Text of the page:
THE INCOMING head of the European Commission, Jean-Claude Juncker, unveiled an EU executive team that handed key economic responsibilities to French and British commissioners but overseen by others in a new-look hierarchy.
Naming Lord Hill to a brief including banks and the integration of EU capital markets was widely seen as a gesture to Prime Minister David Cameron, a vocal critic of Mr Juncker and his support for a powerful Brussels that Mr Cameron says could push Britons to vote to quit the European Union.
Pierre Moscovici, the nominee of French President Francois Hollande and a proponent of public spending to boost eurozone growth, will run economic and monetary affairs.
In a surprise move, Mr Cameron’s Conservative Lord Hill, a former public relations consultant and Leader of the House of Lords who is little known even in London, was given a revamped portfolio entitled Financial Stability, Financial Services and Capital Markets Union. He will be in charge of relations with the European Banking Authority.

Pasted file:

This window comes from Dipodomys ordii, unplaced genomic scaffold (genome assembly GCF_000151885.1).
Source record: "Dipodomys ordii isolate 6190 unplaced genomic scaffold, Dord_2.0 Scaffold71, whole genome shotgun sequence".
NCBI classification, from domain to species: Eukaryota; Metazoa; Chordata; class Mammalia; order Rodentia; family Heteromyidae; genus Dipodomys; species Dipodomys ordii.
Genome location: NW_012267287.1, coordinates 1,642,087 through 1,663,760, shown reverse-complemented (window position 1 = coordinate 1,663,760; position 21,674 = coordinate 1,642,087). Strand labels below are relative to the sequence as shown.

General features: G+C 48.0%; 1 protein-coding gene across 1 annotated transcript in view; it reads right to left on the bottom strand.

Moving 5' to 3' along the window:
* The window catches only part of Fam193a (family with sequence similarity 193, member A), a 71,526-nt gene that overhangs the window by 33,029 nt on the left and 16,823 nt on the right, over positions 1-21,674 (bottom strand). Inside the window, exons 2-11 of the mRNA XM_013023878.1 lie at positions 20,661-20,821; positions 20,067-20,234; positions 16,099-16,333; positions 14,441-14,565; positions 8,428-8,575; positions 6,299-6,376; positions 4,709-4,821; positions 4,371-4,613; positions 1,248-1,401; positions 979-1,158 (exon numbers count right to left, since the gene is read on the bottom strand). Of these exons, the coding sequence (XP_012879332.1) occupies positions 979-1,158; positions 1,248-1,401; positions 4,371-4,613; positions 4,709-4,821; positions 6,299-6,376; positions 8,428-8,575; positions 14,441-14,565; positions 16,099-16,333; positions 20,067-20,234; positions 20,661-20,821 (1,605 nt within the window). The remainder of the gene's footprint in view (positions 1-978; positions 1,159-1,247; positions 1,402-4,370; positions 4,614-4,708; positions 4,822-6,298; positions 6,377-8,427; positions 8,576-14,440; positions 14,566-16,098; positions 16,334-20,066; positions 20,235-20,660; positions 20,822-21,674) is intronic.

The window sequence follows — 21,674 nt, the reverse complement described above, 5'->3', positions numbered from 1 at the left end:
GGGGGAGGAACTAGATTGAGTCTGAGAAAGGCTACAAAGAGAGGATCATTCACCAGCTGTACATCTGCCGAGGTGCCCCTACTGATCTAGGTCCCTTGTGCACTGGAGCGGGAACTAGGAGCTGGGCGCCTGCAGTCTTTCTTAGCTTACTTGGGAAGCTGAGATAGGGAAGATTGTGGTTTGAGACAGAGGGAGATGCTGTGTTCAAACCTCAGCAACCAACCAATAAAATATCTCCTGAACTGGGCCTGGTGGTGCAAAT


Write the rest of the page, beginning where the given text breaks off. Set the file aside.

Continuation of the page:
One analyst described his job as “a major peace offering” by Mr Juncker to Mr Cameron, who welcomed the appointment as showing that efforts to create a banking union was not the sole preserve of countries using the euro currency.
Britain has feared eurozone efforts to regulate financial markets to guard against new crises could hurt the City of London’s dominance as a banking centre.
Keeping Britain in the bloc is a major goal for EU leaders in the face of Mr Cameron’s demands for Brussels to devolve powers and plan for a 2017 referendum on continued British membership.
Responding to yesterday’s announcement, the Confederation of British Industry said: “Lord Hill must work hard to cement alliances in Europe, making the UK’s case in Brussels while also selling the benefits of the EU in the UK.”